The Mavericks' Christian Wood experiment is going as expected

The Mavericks' Christian Wood experiment is going as expected

When the Dallas Mavericks pulled off a trade for Christian Wood — sending off a bundle of not-in-the-rotation pieces back to Houston Rockets in return — my mind immediately went to three places.

1) That's all it took to get Wood, huh? The Rockets must've really wanted to clear the runway for the younger guys.

2) Oh, Christ, the pick-and-roll tandem with him and Luka Doncic is going to be unstoppable.

3) Man, Dallas better hope his defense holds up.

Yes, that's all it took to get Wood in a contract year. There were just enough question marks, on and off the floor, for the price for Wood to drop. And Wood is talented enough to make the gamble worthwhile for a Dallas team that has to get a little creative to build around Doncic.

On the talent front, Wood is showcasing it all. He's averaging 24.3 points (.625/.615/.633 shooting splits) and 8.7 rebounds in 26.3 bench minutes. To shoot that well from three on moderate volume (4.3 attempts per game) while also living at the free throw line (10.0 attempts per game) is absurd stuff.

It's no surprise that the Mavs have been typo-good in his minutes offensively, boasting a 137.5 Offensive Rating. And by the way, the Doncic-Wood ball screen pairing has been as advertised.

You can't play drop coverage against these two. You're allowing Doncic to get a defender on his hip, freeze the help and have the big at his mercy. Wood can slow-roll it and get passes in the pocket, then either take a dribble and generate a shot at the rim or sprinkle in push shots in the intermediate area. Or, Wood can simply pop out and drain triples. 

Turning a drop into a late switch, or just switching outright, is equally devastating. Wood has the right mix of skill and power to abuse smaller players. And again, asking a big to defend Doncic on an island is cruel and unusual punishment. There is no mercy, only hope for a missed shot.

Putting two on the ball against Doncic is the best of bad worlds, but even that is putting your team in scramble mode. Wood isn't an inventive passer, but he's shown he's capable of making basic kick-outs. And if Doncic is able to string out your trap, you're really in trouble.

The numbers back up this dichotomy. On trips featuring a Doncic-Wood ball screen, the Mavericks are generating 1.38 points per possession (PPP) — the best mark in the NBA among 42 high-volume pairings (min. 30 picks) per Second Spectrum.

They've been successful against drop (1.00 PPP), flat-out abused switches (1.47 PPP) and have generated plenty of goodness when Doncic has gotten two on the ball (1.11 PPP). Even when some of Wood's shooting numbers drop, you can probably bank in Doncic raising his three-point shooting (25% on 10.7 attempts right now). Good luck to your favorite team.

The defense is still worth monitoring. The Mavs are sporting a 110.4 Defensive Rating in Wood's minutes, and it's only slightly better when he's not on the floor. That's pretty solid!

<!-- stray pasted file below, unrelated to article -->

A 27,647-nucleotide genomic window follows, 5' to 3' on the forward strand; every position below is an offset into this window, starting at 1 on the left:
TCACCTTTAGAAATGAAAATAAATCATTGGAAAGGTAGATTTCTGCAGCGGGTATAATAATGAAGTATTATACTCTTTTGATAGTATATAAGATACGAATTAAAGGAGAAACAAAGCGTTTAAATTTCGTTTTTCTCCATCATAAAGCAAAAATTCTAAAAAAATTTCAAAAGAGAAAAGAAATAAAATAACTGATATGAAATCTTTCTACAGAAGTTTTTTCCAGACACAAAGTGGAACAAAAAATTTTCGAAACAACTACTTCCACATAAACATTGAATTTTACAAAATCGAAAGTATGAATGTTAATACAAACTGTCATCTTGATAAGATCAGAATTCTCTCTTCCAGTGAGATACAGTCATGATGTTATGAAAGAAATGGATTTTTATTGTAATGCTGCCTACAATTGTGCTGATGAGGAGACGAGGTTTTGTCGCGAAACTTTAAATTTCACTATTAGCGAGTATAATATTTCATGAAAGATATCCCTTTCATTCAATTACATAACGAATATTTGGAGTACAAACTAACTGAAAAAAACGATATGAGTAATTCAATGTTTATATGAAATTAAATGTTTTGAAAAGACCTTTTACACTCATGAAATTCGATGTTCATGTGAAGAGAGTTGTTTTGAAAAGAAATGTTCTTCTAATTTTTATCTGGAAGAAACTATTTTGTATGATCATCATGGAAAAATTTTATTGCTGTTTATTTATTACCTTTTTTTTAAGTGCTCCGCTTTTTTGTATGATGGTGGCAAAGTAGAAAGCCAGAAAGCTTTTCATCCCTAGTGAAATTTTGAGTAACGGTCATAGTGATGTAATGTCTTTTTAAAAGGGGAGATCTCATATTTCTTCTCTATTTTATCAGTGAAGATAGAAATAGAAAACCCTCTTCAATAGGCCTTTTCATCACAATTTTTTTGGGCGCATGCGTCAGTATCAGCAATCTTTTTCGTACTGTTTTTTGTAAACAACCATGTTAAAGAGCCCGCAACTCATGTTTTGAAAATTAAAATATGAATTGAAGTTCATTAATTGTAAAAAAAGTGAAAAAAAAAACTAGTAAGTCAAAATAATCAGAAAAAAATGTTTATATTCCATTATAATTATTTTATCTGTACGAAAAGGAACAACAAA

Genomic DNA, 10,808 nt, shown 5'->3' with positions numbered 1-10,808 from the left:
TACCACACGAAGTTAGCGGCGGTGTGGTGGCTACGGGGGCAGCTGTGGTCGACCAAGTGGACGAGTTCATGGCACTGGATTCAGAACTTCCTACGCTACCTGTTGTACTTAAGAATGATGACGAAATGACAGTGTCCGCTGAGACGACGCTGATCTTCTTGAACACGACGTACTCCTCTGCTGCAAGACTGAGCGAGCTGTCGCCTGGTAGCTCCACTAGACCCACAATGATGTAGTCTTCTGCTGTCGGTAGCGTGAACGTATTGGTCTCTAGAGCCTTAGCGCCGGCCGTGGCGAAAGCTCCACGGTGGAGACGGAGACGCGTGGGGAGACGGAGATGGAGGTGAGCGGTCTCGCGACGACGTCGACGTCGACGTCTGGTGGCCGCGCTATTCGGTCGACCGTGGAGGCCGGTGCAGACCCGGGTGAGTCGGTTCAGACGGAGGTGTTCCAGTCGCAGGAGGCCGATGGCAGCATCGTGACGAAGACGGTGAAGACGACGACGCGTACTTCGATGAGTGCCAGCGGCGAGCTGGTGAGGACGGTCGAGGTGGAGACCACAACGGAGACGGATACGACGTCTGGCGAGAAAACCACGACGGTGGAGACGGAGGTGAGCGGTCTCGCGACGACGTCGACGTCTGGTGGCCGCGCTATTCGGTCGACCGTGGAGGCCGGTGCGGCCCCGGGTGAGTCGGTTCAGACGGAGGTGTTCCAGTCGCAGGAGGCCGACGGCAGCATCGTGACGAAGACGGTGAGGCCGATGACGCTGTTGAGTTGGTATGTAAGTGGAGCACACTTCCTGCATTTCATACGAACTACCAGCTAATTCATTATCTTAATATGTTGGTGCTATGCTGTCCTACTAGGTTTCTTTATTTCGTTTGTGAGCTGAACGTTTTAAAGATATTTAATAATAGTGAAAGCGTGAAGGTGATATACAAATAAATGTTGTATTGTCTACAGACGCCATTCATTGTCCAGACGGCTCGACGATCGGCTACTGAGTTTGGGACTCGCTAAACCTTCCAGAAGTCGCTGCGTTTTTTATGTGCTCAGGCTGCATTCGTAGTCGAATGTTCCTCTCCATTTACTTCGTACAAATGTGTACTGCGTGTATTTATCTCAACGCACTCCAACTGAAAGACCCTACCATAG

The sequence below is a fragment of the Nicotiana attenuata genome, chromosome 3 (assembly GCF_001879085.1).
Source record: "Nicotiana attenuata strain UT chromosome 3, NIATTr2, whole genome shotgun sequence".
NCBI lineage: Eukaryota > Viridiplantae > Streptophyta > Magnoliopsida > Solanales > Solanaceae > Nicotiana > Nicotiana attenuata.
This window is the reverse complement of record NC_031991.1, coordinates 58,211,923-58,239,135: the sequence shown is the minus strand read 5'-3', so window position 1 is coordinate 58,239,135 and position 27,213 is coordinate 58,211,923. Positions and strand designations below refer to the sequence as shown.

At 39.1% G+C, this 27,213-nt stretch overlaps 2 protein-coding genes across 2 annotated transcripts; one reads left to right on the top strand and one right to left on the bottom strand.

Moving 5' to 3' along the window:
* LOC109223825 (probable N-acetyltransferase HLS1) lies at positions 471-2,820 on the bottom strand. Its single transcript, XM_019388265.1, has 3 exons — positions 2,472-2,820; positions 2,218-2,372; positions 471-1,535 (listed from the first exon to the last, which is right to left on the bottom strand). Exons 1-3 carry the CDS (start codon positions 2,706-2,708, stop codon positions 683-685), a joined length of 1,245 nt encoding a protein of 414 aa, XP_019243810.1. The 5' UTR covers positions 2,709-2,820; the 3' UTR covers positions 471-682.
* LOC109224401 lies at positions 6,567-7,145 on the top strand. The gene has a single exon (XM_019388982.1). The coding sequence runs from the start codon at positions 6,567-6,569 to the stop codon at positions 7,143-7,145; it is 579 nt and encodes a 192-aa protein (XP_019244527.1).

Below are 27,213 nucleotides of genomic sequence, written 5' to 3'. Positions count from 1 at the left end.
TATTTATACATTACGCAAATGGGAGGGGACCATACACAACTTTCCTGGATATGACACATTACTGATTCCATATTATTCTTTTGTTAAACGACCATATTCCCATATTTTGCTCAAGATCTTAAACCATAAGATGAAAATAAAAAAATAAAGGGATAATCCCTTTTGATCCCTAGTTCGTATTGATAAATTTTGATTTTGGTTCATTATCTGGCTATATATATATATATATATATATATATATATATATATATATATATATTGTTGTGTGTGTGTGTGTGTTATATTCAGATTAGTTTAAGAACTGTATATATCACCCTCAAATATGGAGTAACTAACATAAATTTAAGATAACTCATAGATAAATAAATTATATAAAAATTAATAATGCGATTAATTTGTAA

I ... would still feel queasy, though; the Mavs have had Wood in a drop more than anything, almost copy-pasting what they did with Kristaps Porzingis last season. In addition to that, pay attention to the perimeter when Wood is involved in ball-screens. They're peeling in early to provide Wood with extra relief, inviting kick-outs.

You'll see successful reps from the Mavs in the video compilation below, but keep tabs on what's opening up.

About those kick-outs: Opposing teams have increased their three-point rate by over 15% in Wood's minutes so far, per Cleaning The Glass. Now, that number absolutely won't hold — that would easily be the worst mark among rotation players, probably ever, if it did. And on the flip side, the opposing rim rate has dropped 19% in those minutes — another number that won't hold.

But the theme is clear: We don't want to get beat at the rim when Wood is in. How they go about that accomplishing that — how often teams indulge in three-point hunting and what kind of shooting variance that produces — will all be worth keeping an eye on.

Though drop has been the primary coverage for Wood, they have sprinkled in other things. Against the Phoenix Suns and Memphis Grizzlies, there were instances of Wood playing at the level or outright hedging. Let's just say there's room for growth, especially in the retreat/recovery phase.

At some point, the Mavs will probably tinker with letting Wood switch more. Per Second Spectrum, Wood has only switched four (4) of the 38 picks he's faced as the screener defender. While he won't be confused with Bam Adebayo, that's easily his most comfortable coverage. We'll see if (or when) Jason Kidd will indulge.

For now, the Wood experiment is going as expected. He's helped juice the Mavs' attack on offense, while his presence defensively has opened up some things worth questioning within a playoff context. 

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